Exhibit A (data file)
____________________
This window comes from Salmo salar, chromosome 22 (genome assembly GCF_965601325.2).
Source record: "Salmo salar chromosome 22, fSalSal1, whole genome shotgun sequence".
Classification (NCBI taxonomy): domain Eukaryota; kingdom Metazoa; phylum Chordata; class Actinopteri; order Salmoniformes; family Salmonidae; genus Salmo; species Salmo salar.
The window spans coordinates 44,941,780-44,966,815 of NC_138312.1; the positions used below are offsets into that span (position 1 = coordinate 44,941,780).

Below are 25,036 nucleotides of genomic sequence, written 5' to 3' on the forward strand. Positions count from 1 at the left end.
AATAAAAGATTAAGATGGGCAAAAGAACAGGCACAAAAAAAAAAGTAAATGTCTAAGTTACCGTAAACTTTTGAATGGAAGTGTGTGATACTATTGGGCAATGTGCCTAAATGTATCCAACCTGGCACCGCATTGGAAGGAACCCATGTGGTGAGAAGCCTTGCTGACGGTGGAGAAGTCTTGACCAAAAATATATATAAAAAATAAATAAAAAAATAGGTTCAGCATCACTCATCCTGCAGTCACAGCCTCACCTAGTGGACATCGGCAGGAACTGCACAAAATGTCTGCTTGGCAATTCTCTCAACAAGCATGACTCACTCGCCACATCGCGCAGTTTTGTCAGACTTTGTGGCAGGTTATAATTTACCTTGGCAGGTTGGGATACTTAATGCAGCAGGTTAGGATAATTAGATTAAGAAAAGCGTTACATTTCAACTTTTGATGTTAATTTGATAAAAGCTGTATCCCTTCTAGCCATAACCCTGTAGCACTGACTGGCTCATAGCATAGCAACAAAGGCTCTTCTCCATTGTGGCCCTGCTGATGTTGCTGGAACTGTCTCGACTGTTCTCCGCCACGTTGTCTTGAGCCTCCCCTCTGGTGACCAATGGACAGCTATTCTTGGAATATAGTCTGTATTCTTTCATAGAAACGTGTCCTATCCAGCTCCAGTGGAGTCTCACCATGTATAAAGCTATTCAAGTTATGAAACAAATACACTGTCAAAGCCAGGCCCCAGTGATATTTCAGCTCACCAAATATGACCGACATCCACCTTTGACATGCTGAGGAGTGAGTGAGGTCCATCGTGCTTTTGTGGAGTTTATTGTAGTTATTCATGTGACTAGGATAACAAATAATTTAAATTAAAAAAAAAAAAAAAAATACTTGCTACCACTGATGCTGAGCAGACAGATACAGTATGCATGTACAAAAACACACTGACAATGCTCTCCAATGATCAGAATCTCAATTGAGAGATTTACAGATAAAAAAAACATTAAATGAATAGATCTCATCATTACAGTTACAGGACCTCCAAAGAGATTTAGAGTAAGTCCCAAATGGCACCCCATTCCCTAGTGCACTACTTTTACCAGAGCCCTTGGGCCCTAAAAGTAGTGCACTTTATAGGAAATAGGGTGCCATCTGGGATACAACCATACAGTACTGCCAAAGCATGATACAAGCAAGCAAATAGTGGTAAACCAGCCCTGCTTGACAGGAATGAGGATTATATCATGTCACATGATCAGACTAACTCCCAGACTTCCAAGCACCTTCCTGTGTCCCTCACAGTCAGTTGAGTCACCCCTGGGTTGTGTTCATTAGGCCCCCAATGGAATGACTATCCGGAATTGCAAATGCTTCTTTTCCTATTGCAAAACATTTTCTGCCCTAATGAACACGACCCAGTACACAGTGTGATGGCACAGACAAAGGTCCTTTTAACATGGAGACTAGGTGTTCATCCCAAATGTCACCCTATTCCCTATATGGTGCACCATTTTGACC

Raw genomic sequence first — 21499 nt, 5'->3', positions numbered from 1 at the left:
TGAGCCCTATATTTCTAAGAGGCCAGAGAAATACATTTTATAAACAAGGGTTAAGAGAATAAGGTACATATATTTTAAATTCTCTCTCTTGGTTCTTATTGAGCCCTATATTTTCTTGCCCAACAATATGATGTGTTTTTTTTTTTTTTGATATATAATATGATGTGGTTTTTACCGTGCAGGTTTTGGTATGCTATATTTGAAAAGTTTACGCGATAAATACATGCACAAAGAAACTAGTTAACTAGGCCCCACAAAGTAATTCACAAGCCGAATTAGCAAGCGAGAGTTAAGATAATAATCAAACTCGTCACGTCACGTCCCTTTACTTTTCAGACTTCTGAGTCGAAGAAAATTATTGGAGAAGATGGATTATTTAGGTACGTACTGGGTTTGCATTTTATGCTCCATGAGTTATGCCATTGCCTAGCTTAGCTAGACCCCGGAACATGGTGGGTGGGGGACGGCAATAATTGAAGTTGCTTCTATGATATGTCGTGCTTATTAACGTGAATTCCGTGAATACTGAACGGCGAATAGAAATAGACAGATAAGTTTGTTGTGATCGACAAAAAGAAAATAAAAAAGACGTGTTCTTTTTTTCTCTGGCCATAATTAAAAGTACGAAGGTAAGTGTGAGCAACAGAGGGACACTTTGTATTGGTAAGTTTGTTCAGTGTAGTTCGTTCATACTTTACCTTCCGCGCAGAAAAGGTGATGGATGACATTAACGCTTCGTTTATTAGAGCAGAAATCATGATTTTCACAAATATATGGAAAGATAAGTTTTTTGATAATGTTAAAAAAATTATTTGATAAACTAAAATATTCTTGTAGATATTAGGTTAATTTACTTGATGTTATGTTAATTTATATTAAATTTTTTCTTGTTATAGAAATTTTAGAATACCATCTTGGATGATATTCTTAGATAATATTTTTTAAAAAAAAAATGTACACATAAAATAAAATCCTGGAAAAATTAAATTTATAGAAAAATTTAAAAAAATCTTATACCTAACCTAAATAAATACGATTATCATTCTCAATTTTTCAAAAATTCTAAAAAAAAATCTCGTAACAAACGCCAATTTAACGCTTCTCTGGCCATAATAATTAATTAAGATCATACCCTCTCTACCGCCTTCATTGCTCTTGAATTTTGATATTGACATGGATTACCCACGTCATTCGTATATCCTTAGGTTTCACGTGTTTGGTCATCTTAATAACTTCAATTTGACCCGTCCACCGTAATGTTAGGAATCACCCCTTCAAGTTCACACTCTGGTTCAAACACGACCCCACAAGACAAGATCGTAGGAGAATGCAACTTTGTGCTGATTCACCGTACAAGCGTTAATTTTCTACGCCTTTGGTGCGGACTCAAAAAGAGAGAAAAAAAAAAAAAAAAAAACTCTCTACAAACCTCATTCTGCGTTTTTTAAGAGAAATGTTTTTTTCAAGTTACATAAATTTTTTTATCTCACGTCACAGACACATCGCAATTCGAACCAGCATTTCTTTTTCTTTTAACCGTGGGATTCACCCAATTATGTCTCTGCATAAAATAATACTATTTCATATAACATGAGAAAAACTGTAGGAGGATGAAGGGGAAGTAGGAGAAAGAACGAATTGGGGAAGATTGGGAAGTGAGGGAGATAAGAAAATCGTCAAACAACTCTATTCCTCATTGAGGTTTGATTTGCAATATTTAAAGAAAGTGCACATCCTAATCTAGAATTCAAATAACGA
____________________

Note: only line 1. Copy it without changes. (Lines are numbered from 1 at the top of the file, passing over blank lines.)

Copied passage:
This window comes from Salmo salar, chromosome 22 (genome assembly GCF_965601325.2).